He imagined a boy, decked out in Brewers or Packers gear. They’d play baseball together, or, you know, whatever the kid wanted to do, he’d support it. He knew before he’d even met her he wanted to have kids. It would be tricky timing, though. He wanted stability, friends and travel first. On the flip side, he didn’t want to be an old dad, either. He was pushing 40, and friends had told him he would never feel entirely ready. He imagined about two years from now they’d be opening that bottle, excited and nervous and thrilled while the baby slept soundly next to them.

Smiling at the last bottle, she wondered what would do them in. What would cause the uncorking of the Fat Bastard? In her wildest imagination, she couldn’t even conjure up an image of the two of them fighting. The closest they’d come was after the earthquake in Haiti. He had an opportunity to respond with a medical team for six weeks right before their wedding, and she created a position or herself on the French-speaking team they both thought was brilliant. The team didn’t buy it. He had to decide whether to stay or go, and she supported either option. But here is how they dealt with stress: She needed to talk it out eight different ways, and he needed space to process internally. They stewed separately for four hours and met for dinner. Over soup, he verbalized intent not to go. She agreed. Done.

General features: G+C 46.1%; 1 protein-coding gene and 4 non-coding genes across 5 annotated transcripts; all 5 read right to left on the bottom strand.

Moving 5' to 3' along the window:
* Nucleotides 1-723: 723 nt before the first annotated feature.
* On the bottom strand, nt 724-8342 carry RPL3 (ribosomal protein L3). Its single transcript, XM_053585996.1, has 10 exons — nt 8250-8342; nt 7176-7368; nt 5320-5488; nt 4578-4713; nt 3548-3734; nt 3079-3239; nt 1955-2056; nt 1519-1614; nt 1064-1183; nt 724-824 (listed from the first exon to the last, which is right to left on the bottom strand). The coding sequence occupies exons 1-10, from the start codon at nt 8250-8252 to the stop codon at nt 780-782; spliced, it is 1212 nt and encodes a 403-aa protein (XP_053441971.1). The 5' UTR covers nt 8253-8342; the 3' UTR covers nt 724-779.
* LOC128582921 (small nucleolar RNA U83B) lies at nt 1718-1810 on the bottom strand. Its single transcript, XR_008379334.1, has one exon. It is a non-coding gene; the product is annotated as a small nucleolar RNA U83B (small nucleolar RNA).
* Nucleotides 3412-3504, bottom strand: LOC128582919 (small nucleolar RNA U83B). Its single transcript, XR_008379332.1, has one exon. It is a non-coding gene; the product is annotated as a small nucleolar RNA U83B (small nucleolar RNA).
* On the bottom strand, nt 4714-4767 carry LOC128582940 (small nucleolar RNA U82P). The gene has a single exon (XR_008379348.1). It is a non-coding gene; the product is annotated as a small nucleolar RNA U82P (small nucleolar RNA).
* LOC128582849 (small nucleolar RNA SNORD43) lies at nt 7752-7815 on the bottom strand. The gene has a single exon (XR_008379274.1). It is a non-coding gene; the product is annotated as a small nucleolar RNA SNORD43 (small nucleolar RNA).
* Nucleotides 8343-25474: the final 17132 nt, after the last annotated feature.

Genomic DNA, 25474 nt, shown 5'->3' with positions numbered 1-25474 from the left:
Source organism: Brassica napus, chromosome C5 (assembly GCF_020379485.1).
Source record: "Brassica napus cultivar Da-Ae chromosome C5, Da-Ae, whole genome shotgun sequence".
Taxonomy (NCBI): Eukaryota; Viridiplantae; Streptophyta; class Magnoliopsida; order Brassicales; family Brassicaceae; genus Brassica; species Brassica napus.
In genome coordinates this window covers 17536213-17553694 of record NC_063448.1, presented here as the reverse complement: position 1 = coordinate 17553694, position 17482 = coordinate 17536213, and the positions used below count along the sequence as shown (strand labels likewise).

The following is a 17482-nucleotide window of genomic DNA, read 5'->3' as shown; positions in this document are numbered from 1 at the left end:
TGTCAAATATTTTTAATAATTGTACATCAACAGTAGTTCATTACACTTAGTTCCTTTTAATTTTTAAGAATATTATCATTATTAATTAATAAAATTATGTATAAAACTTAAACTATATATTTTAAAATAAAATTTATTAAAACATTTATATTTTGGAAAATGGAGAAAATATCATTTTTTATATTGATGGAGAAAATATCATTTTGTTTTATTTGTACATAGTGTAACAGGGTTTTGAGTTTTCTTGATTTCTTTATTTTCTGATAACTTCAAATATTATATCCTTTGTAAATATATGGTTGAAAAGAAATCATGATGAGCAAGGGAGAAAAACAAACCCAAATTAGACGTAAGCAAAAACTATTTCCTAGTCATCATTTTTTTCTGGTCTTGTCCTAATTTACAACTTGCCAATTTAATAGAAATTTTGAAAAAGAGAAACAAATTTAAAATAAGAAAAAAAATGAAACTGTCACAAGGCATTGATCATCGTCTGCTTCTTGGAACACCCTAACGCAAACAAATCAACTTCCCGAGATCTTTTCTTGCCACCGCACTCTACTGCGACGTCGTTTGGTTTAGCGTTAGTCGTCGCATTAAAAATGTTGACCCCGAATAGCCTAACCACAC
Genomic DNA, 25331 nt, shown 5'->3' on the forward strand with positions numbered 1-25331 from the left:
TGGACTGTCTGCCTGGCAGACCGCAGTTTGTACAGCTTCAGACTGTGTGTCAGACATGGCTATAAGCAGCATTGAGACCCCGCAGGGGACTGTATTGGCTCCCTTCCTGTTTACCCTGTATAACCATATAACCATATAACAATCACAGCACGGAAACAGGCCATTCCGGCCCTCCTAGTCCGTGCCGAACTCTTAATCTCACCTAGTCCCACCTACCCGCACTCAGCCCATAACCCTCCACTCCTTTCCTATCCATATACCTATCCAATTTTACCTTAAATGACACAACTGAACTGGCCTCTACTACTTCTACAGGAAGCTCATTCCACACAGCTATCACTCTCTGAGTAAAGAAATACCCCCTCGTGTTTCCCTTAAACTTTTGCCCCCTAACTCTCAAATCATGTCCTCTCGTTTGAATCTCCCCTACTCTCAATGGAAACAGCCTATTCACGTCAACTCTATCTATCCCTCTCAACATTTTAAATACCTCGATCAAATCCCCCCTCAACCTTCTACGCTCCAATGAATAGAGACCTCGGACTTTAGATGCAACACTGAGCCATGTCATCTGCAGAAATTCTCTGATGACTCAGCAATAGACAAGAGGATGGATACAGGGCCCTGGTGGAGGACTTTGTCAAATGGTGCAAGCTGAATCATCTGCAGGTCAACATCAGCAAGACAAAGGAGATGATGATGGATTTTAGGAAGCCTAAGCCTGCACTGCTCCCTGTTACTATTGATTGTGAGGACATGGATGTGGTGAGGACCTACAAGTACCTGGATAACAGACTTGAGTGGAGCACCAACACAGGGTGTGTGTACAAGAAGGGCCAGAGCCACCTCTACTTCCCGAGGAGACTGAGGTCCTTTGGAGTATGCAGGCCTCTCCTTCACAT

He thought it would be money, for sure. Spending habits would open the Fat Bastard. Either that, or the need for alone time. She was extroverted; He was introverted. Having never lived together, he wasn’t sure how it would all play out, but they took extra care in fleshing out these differences before the engagement. He was confident whatever the issue, they’d communicate their way through it straight to the make-up bottle of Fat Bastard.

 ~~~